Less trusted still are doctors, economists, and philosophers. Somewhere between economists and philosophers we find anyone attempting to explain human behavior. We all have lots of experience with it, there’s lots of evidence around to check against, so the only thing holding up the experts is that we agree their expertise exists because someone gave them an advanced degree in it.

So in general people feel free to reject arguments about human behavior that don’t seem intuitive even if they are provided by experts. It’s for the same meta-reason that no one listens to the economists and philosophers have been engaged in the same discussions for millennia: it feels easy to reject what doesn’t feel true when it’s something we have a lot of experience with and can easily gather data on.

Is this why folks who find it hard to understand Kegan often choose to reject it? I suspect probably yes, but then again I’m asking you to accept my argument about human behavior concerning belief strength in theories people don’t fully comprehend and are not expert in, so I’ll leave my response to this critique here before I ascend too far up a house of cards.

So suffice to say, Kegan is complex, complex enough that it’s predictably hard to understand, and about a topic where we little trust experts.

Kegan is sometimes presented as “wrong” because it’s not always accurate. That is to say, because it’s a theory that presents a model of the world, it has edge cases at which it seems to break down. This is a standard objection to all models in all domains and is uninteresting, but since there is a high likelihood of confusion due to lack of trust in expertise here, it’s worth covering.

A model is some explanation and prediction of how the world works. For example, atomic theory gives us a way of understanding matter as indivisible (atomic) particles. Like all theories, it’s “wrong” in that reality is not actually made up of atoms — it’s just reality. Instead atoms are a way of understanding reality that let us explain phenomena we see and predict future phenomena with some degree of accuracy. To the extent that atomic theory predicts what happens in reality, it is useful to the purpose of predicting future events. This doesn’t make it “right”, just predictive enough for our needs.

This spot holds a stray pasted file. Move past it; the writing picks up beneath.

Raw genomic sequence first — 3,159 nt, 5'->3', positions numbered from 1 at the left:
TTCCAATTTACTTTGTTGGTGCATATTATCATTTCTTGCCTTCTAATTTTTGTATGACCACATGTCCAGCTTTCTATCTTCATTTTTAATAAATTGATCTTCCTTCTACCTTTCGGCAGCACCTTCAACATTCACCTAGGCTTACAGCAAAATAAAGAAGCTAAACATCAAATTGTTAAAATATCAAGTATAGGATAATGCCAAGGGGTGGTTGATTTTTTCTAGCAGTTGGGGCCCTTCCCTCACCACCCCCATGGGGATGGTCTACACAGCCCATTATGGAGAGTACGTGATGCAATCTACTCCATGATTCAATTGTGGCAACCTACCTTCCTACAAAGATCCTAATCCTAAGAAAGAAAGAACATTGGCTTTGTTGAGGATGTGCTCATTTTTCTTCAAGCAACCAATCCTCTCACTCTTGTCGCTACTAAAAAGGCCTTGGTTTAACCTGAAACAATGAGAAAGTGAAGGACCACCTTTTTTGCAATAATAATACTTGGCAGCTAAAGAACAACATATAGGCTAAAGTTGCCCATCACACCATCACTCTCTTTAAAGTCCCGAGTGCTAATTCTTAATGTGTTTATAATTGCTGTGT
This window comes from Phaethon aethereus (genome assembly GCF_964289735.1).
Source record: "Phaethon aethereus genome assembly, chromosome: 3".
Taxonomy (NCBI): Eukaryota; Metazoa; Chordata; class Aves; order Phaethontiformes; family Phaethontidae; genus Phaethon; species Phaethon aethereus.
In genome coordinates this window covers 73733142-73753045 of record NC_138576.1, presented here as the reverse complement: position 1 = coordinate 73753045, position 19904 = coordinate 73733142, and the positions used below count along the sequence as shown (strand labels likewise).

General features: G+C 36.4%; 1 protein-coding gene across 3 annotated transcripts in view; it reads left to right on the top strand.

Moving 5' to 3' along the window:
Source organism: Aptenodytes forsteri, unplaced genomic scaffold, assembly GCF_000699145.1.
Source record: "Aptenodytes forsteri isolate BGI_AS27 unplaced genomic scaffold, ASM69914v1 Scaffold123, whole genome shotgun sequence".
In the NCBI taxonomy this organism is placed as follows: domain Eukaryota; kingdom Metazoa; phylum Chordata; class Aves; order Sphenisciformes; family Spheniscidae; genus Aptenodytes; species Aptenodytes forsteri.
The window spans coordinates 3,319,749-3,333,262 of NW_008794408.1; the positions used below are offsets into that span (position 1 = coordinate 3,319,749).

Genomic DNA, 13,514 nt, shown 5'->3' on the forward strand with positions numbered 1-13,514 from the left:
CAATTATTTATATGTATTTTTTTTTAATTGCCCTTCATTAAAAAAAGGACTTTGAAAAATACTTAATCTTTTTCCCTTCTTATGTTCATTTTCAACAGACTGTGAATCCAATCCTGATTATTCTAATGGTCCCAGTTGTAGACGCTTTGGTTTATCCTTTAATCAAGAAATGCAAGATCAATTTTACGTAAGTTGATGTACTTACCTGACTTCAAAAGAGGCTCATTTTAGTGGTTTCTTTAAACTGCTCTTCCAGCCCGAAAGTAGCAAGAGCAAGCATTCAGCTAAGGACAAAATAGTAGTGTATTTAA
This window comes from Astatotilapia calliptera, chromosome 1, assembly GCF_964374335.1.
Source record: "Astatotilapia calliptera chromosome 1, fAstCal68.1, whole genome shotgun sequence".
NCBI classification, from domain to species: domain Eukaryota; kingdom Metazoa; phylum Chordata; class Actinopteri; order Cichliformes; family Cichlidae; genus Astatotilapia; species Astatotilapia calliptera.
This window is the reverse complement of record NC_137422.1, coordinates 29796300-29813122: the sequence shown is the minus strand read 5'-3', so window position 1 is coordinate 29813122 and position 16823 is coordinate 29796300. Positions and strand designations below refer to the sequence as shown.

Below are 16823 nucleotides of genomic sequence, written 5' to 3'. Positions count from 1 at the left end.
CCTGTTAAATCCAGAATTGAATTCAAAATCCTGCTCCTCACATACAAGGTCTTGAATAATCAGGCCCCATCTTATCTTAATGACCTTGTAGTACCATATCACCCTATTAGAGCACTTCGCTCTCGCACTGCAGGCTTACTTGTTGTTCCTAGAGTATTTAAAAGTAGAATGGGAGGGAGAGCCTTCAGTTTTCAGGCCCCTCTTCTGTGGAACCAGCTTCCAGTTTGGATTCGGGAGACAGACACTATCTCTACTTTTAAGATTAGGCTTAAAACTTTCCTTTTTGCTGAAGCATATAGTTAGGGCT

When atomic theory fails to make correct predictions it’s not “wrong”. Instead it’s that the theory is not complete because it’s a model and not reality and the only perfect model of reality is reality itself, just as the only perfect map of the Earth is the Earth itself.

So Kegan’s developmental theory is naturally not a perfect predictor of reality. We can only judge it by how accurate it is for the things we want to use it for. Whether or not it’s accurate enough to be useful is what we’ll explore in the remaining critiques.

The remaining two major objections are technical in that they assume an understanding of Kegan and find problems on internal grounds. Feel free to just skip to the end if these are not of interest to you.

The first problem is that Kegan differentiates expectations of what you can do in near and far mode. I’ll note here, though, that Kegan does not explicitly reference construal level theory, dual process theory, or any other two part theory of mind. This is mostly an artifact of its time: Kegan wrote The Evolving Self before these theories were well developed, and instead spends a decent number of words to explain that he’s focused on the capacity of intuitive, immediate, natural ratiocination.